Mr Little said SkyCity was now looking to find the cheapest option.
"The deal was an iconic, world class convention centre, nothing less will do, so the bunsen burner is still on Steven Joyce and Nigel Morrison - they have to deliver."
The New Zealand First leader Winston Peters was also cynical about the deal.
"The best three words to describe this are rambling, shambling and pitiful.
"What is at stake is a certain plan that was sold with the legislation and special concessions, now it doesn't seem to be stacking up.
"What we were promised was world class and what's coming is something seriously less than that."
Green Party gambling spokesperson Denise Roche said New Zealand taxpayers had the raw end of the deal.
"We've still got a dud on our hands," said Ms Roche. "We've got a convention centre that's going to be a lot smaller than what was originally agreed and SkyCity has still won in the deal.
"They've got the concessions on the gambling, they've got the extension on their licence and they got a cheap deal for their hotel on prime real estate in the middle of Auckland."
Labour's Andrew Little has also lashed out at the SkyCity CEO, Nigel Morrison.
"He, in my view, has acted politically and if I was a member of the board of directors of SkyCity I'd be asking some pretty stern questions and I'd be investigating Nigel Morrison's conduct in regard to all of this.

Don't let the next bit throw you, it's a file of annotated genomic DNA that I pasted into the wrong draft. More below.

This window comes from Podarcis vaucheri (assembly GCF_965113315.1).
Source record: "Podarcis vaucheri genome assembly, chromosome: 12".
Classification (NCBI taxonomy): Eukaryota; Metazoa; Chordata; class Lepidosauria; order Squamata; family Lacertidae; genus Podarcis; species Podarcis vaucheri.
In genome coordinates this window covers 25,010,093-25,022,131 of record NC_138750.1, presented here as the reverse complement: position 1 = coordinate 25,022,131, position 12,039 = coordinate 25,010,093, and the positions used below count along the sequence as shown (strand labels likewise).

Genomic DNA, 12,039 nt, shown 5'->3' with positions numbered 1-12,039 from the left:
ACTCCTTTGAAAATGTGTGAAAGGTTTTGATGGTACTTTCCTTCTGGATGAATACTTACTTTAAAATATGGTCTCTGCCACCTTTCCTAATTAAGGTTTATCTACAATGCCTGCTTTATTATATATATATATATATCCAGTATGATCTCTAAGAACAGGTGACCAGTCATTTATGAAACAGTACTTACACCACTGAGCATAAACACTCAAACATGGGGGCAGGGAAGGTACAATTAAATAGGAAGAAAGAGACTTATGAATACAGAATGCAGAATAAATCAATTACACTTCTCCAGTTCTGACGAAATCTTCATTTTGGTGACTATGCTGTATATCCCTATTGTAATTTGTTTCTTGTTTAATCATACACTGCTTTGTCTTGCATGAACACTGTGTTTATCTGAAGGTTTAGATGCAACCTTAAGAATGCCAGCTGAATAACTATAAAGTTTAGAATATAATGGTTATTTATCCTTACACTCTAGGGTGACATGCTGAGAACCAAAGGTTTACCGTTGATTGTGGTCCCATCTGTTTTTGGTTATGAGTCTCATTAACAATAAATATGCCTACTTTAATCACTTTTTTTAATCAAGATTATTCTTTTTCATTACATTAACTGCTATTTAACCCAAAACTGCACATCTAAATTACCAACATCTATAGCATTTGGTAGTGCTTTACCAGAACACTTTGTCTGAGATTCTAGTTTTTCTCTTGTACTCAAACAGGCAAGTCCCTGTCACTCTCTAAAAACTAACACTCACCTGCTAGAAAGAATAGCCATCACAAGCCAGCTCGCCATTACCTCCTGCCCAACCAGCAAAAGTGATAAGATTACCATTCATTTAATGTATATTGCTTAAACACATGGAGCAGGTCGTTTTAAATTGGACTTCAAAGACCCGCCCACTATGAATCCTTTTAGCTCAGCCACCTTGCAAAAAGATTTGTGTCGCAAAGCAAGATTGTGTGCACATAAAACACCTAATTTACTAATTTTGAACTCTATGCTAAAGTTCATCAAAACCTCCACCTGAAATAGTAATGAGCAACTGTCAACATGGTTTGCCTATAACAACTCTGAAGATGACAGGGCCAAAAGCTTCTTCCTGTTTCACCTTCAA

"He beat the drum about free convention centres, he knew what was in that agreement, that there was still a way to go to determine what the cost was ... they all led taxpayers to believe that there would be a free convention centre that would be iconic and world class."
Mr Morrison and criticism about the process of negotiations with the government.
"We've acted with absolute integrity and transparency as best we could over the totality of this period, given we were in negotiation with the Government over an issue.
"As the Government indicated, they couldn't talk openly about some things while we were having these negotiations - clearly we couldn't either," he said.
"I know some of the media have gone off and grabbed certain things but I think to be absolutely honest with you I am absolutely totally comfortable with our integrity in this matter."